And now he was downright grinning.  “It’s one of my people!” he exclaimed, laughing.  “What’s its name?” 


The Bedlington Terrier
Gustav Muss-Arnolt (American, 1858 -1927)
Hutchinsons Book Of The Dog -
Original Bookplate from 1935 Edition - Vere Temple - Bedlington Terrier
These three pictures are from
The Bedlington Terrier Club of America

Every time he comes into my office or passes us on our way into or out of the library, he makes a point of greeting us both.  Don’t misunderstand me.  He’ll never be a dog person, but sometimes, open-minded tolerance is the best we can hope for.

On the other end of the dog acceptance continuum is Donald, a senior with a questionable reputation.  It’s not that Donald has ever done anything illegal or even unsavory.  He is just unusual in our school for his snobbish attitude and frequent putdowns of those around him.  Over his five years with us, I have heard more complaints about his attitude from both teachers and students than any other student currently at the school.  He bitterly complained, then finally quit when the orchestra director made another student first chair for their section.  That student, by the way, has since played at Carnegie Hall among other prestigious venues.  Donald walks around campus with a look on his face as though everything and everyone around him smells of unwashed feet.  It used to be that when I greeted him, he merely looked at me with a mildly hostile stare.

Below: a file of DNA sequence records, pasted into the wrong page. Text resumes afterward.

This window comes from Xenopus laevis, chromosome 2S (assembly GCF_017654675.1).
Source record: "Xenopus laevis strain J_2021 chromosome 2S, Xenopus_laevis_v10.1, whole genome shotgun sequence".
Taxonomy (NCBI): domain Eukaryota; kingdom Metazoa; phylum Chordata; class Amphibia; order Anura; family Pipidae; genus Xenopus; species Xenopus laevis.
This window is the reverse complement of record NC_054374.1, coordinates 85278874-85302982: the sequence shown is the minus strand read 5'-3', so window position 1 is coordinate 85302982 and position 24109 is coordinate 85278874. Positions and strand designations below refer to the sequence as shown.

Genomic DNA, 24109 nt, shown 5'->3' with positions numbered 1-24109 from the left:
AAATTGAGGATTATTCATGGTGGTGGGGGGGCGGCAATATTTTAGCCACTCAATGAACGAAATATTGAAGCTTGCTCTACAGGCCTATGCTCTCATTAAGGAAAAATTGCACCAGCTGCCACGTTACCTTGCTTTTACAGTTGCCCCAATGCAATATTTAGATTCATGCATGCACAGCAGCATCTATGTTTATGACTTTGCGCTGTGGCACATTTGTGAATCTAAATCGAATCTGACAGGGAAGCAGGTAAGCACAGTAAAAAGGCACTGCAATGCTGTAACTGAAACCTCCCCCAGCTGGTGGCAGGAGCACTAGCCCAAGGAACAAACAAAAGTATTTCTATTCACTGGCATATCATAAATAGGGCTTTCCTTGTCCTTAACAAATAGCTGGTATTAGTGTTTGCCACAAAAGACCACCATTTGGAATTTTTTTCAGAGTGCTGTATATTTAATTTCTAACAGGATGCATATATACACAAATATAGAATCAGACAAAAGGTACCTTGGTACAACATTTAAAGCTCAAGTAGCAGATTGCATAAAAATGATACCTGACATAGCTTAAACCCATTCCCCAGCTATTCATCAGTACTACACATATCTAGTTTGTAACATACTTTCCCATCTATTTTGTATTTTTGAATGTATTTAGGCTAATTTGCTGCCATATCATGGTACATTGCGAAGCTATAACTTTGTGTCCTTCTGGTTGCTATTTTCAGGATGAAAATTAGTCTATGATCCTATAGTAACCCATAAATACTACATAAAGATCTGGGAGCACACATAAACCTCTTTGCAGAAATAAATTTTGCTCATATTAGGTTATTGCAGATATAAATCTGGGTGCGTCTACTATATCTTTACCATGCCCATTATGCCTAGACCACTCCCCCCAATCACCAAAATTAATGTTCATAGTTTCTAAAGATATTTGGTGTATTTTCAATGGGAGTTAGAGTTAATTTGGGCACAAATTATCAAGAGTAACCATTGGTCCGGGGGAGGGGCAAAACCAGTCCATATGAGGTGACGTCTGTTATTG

So honestly, you coulda knocked me over with a feather when he glanced into my office as he walked by the door one day, stopped dead in his tracks and gasped, “Look at the puppy.  She’s so cute!  Mrs. Sherry, may I come in and say hi?”  I could barely get out the words to tell him yes.  That first visit, he stayed for half an hour or so, playing with Cleo, patting her, cooing over her (yes, cooing).  The next day, he knocked on my door.  This time, he had a classmate in tow.  “I found her in a corner of the library crying.  Is it okay if we come in and talk to Cleo?  I think it will make her feel better.”

Over the last several months, Donald has visited Cleo, and by extension me, pretty regularly.  Not every day, but at least twice a week.  He snuggles with Cleo, taking on the role of her older brother, wrestling with her, helping to teach her not to chew on people, sometimes just looking at her.  And while he’s there, he talks to me.  He tells me about his college acceptance struggles, his anxieties about the future, his successes in class, the things he finds interesting in the world, all the many details that he worries about every day.

One afternoon as we were talking, Cleo fast asleep, splayed out across Donald’s lap, the academic dean came into my office for a conference.  “Hey, Donald,” said the AD in a hearty, man-to-man tone.  “Nice dog, huh?”